Propensity score ‐matched outcomes after thoracic epidural or paravertebral analgesia for thoracotomy
Summary It is not known which regional analgesic technique is most effective or safest after open lung resection. We retrospectively examined outcomes in 828 patients who received thoracic epidural analgesia and 791 patients who received paravertebral block after lung resection between 2008 and 2012. We analysed outcomes for 648 patients, 324 who had each analgesic technique, matched by propensity scores generated with peri‐operative data. There were 22 out of 324 (7%) postoperative respiratory complications after thoracic epidural and 23 out of 324 (7%) after paravertebral block, p = 0.88. For any postoperative complication, there were 80 out of 324 (25%) and 78 out of 324 (24%) complications, respectively, p = 0.85. There were 17 out of 324 (5%) re‐admissions to intensive care after thoracic epidural and 17 out of 324 (5%) after paravertebral block, p> 0.99, and the number of deaths before discharge were 6 out of 324 (2%) and 4 out of 324 (1%), respectively, p = 0.53. There was no significant difference in median (IQR [range]) hospital stay after thoracic epidural or paravertebral block, 6 (5–9 [2–94]) days vs. 6 (5–9 [2–122]), respectively, p = 0.83. Our study suggests that rates of complications as well as length of hospital stay after thoracic epidural analgesia and paravertebral blockade are similar. We were unable to compare analgesic efficacy due to incomplete data.
Mohammed Aloddadi, Safar Alshahrani, Ibrahim AlnaamiJournal of Pediatric Neurosciences 2018 13(1):78-80The management of hydrocephalus represents a neurosurgical challenge. Ventriculoperitoneal (VP) shunts are usually the treatment of choice for hydrocephalus. However, when VP shunt is not an option, ventriculoatrial (VA) shunt becomes a second choice. VA shunts have special complications such as postoperative neck hematomas, shunt nephritis, and migration of the distal segment. There are two main techniques for the retrieval of migrated VA shunt: either by retrieval of the broken segment by thoracotomy, which is highly in...
LEFT VENTRICULAR ASSIST DEVICES (LVADs) increasingly have been used in the management of acute and chronic cardiac failure.1 LVADs often are implanted through a left thoracotomy incision to preserve the sternotomy approach for future cardiac transplantation.2 Thoracic epidural analgesia (TEA) and thoracic paravertebral blockade (TPVB) are the current gold standards for managing acute post-thoracotomy pain3; however, block performance and catheter removal are contraindicated in the presence of systemic heparinization due to the risk of spinal hematoma.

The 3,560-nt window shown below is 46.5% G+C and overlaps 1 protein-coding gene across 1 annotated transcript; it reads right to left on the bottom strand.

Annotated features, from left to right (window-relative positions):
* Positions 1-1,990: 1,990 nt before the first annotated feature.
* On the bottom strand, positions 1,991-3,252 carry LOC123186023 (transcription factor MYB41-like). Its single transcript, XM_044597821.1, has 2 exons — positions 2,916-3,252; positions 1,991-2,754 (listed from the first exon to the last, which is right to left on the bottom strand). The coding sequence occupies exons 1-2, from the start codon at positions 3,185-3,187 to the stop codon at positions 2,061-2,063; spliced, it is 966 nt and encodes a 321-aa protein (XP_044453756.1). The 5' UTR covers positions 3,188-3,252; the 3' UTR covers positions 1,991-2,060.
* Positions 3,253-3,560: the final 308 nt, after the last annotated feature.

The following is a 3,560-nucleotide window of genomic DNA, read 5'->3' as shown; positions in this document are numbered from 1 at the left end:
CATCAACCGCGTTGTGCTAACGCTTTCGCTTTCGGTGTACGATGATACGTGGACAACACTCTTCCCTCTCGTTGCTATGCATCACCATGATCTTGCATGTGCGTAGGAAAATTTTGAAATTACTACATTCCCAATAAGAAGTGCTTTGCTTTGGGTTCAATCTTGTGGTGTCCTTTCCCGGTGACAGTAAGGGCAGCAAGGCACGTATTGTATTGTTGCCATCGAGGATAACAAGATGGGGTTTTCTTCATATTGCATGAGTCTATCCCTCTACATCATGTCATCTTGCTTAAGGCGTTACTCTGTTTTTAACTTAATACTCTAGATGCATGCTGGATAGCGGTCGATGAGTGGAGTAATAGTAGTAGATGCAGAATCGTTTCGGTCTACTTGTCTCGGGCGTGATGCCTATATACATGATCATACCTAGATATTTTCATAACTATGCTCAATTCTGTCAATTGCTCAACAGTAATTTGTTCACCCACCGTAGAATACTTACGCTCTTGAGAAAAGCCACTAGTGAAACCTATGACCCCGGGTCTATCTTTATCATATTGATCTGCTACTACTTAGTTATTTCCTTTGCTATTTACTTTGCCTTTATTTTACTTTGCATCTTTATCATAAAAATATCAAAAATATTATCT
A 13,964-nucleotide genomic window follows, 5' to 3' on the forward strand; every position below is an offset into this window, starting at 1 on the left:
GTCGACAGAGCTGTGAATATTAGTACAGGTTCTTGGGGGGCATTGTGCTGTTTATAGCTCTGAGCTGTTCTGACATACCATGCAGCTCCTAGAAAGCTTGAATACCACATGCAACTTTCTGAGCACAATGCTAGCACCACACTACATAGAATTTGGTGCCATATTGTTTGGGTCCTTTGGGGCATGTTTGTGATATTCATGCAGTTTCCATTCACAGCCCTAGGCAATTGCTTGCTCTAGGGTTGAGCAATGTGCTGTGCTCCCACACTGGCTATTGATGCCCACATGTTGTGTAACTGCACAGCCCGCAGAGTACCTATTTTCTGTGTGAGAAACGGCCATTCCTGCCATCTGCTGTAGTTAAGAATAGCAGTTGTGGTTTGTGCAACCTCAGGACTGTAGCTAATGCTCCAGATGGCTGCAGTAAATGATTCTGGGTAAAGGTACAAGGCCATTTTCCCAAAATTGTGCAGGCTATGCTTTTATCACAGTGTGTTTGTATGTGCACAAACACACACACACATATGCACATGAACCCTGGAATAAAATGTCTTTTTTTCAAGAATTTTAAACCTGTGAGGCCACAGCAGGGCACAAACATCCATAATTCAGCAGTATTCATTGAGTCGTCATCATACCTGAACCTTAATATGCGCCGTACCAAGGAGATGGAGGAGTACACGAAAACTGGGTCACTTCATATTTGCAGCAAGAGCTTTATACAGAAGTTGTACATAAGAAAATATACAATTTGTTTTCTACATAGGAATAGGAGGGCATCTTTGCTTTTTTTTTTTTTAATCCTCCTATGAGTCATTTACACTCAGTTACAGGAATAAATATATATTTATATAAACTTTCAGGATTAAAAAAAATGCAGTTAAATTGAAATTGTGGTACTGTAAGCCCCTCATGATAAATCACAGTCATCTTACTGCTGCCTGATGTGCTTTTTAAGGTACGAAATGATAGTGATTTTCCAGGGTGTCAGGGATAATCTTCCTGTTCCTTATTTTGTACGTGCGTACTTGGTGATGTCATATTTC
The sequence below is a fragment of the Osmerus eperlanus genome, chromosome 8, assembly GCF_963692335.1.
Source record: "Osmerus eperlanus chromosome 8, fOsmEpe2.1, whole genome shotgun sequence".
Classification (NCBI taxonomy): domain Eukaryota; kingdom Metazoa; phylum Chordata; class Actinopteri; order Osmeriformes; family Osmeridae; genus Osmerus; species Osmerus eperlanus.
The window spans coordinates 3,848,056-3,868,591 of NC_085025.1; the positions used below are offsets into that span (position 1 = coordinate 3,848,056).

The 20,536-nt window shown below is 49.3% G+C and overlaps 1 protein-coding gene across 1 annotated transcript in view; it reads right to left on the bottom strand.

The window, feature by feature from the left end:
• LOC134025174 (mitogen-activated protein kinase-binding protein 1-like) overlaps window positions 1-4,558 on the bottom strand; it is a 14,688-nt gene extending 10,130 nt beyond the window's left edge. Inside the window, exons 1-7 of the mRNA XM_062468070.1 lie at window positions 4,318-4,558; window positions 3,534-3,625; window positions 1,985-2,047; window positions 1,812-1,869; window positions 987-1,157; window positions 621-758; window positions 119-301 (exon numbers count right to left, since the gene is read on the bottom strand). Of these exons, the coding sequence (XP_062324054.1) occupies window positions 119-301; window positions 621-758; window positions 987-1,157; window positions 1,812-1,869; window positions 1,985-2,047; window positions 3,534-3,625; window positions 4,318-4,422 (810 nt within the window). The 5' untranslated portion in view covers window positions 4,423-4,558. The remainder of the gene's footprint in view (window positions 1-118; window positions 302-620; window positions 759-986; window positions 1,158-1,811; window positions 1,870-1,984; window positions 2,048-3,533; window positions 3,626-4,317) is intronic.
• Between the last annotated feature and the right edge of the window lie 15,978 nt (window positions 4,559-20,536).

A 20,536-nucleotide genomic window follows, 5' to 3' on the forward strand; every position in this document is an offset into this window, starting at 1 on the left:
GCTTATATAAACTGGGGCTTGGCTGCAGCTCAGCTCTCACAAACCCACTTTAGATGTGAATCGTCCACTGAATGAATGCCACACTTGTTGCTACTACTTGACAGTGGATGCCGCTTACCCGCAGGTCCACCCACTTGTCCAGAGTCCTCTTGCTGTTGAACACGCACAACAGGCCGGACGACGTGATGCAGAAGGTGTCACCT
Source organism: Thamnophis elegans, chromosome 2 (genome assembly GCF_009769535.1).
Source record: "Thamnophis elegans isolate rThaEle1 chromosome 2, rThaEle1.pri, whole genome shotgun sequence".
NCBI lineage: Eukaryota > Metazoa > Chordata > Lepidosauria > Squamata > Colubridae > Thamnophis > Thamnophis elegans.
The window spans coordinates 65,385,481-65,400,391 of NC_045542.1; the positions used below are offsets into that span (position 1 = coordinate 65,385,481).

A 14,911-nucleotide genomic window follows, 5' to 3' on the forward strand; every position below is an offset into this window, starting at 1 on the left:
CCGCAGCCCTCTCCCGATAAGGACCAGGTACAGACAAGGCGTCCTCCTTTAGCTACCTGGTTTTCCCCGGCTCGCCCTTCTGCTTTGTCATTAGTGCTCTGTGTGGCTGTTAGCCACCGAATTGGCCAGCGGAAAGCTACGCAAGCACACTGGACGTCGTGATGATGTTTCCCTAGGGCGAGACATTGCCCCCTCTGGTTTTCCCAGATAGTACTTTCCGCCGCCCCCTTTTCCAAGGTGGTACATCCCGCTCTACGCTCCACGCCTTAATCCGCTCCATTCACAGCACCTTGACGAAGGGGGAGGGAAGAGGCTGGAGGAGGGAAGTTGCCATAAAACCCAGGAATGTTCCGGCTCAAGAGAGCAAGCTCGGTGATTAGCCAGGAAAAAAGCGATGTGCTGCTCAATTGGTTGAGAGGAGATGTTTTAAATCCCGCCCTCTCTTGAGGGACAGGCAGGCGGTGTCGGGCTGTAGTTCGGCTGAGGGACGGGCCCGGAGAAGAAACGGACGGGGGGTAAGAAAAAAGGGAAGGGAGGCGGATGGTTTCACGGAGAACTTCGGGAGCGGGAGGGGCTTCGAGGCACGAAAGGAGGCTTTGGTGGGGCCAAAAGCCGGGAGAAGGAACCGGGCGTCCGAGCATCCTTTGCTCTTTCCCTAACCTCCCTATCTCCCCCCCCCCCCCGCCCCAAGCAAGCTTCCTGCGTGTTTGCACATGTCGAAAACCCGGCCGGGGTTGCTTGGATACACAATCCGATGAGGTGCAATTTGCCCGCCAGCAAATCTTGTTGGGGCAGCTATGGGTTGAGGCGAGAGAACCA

Purpose of review Chronic postsurgical pain (CPSP) is an important and well recognized cause of much long-term suffering, which in some cases may be preventable and affects many people living with cancer. Unfortunately, general consensus is lacking as to how best reduce the risk of developing CPSP. Recent findings Cancer is now not always a short-lived, fatal disease and is now moving towards a chronic illness. Poorly managed perioperative pain is the greatest risk factor for CPSP. Recent trials have examined preventive strategies for CPSP associated with breast surgery and thoracotomy, two operations used in cancer t...
Conclusions: In conclusion, a postoperatively administered sub-sedative dose of dexmedetomidine reduces PCA sufentanil consumption and decreases nausea. PMID: 29684994 [PubMed - as supplied by publisher]
CONCLUSIONS: We conclude that there is moderate-quality evidence that regional anaesthesia may reduce the risk of developing PPP after three to 18 months after thoracotomy and three to 12 months after caesarean section. There is low-quality evidence that regional anaesthesia may reduce the risk of developing PPP three to 12 months after breast cancer surgery. There is moderate evidence that intravenous infusion of local anaesthetics may reduce the risk of developing PPP three to six months after breast cancer surgery.Our conclusions are considerably weakened by the small size and number of studies, by performance bias, nul...
We present a case of inverted LAA during MIMVS and provide images from transesophageal echocardiography. PMID: 29652284 [PubMed - in process]
Conclusion PNI is more effective than SNB for ISP.
Conclusion This kinetical study not only provides a comprehensive framework and transcriptional resource in the myocardium during MI, but also sheds new light on the importance of taking thoracotomy effect and the different analytical methods into account.
Since its initial description in September 2016 , the erector spinae plane (ESP) block has garnered widespread interest amongst regional anesthesiologists. A facial plane block where local anesthetic is injected between the erector spinae muscle (ESM) and the underlying transverse process (TP), this block has been used successfully for chronic pain and perioperative analgesia in adults [1,2]. Experiences with children, however, are limited thus far [3,4]. Until now, only 2 reported cases of continuous ESP block in children exist, both in patients undergoing a thoracotomy [4,5].
We report the successful airway management in a post-laryngectomy patient with a permanent tracheostoma and a short carina-stoma distance who underwent open left thoracotomy using a fiberoptically directed Fastrach wire-reinforced silicone reusable endotracheal tube ([ETT]; Teleflex, Westmeath, Ireland) to achieve one-lung ventilation (OLV). The patient's family reviewed the case and gave a written permission to publish this report and subsequently all the images.